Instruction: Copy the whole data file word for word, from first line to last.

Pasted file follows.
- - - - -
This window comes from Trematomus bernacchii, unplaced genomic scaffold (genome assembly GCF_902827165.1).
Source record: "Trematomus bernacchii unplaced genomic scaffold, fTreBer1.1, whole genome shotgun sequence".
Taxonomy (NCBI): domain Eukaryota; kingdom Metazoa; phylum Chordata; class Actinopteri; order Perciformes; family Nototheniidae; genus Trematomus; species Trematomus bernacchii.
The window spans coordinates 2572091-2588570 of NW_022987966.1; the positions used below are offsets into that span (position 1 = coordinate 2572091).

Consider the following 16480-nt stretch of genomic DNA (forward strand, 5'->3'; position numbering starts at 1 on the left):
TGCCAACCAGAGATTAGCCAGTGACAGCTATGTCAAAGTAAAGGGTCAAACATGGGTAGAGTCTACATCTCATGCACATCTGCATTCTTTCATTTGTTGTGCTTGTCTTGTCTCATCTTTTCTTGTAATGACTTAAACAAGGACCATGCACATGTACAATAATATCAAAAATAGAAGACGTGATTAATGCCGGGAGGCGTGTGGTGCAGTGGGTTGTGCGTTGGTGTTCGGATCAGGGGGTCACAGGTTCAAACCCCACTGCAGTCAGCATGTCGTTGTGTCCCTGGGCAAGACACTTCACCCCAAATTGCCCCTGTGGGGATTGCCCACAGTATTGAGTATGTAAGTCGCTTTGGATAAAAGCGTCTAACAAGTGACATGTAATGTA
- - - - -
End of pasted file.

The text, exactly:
This window comes from Trematomus bernacchii, unplaced genomic scaffold (genome assembly GCF_902827165.1).
Source record: "Trematomus bernacchii unplaced genomic scaffold, fTreBer1.1, whole genome shotgun sequence".
Taxonomy (NCBI): domain Eukaryota; kingdom Metazoa; phylum Chordata; class Actinopteri; order Perciformes; family Nototheniidae; genus Trematomus; species Trematomus bernacchii.
The window spans coordinates 2572091-2588570 of NW_022987966.1; the positions used below are offsets into that span (position 1 = coordinate 2572091).

Consider the following 16480-nt stretch of genomic DNA (forward strand, 5'->3'; position numbering starts at 1 on the left):
TGCCAACCAGAGATTAGCCAGTGACAGCTATGTCAAAGTAAAGGGTCAAACATGGGTAGAGTCTACATCTCATGCACATCTGCATTCTTTCATTTGTTGTGCTTGTCTTGTCTCATCTTTTCTTGTAATGACTTAAACAAGGACCATGCACATGTACAATAATATCAAAAATAGAAGACGTGATTAATGCCGGGAGGCGTGTGGTGCAGTGGGTTGTGCGTTGGTGTTCGGATCAGGGGGTCACAGGTTCAAACCCCACTGCAGTCAGCATGTCGTTGTGTCCCTGGGCAAGACACTTCACCCCAAATTGCCCCTGTGGGGATTGCCCACAGTATTGAGTATGTAAGTCGCTTTGGATAAAAGCGTCTAACAAGTGACATGTAATGTA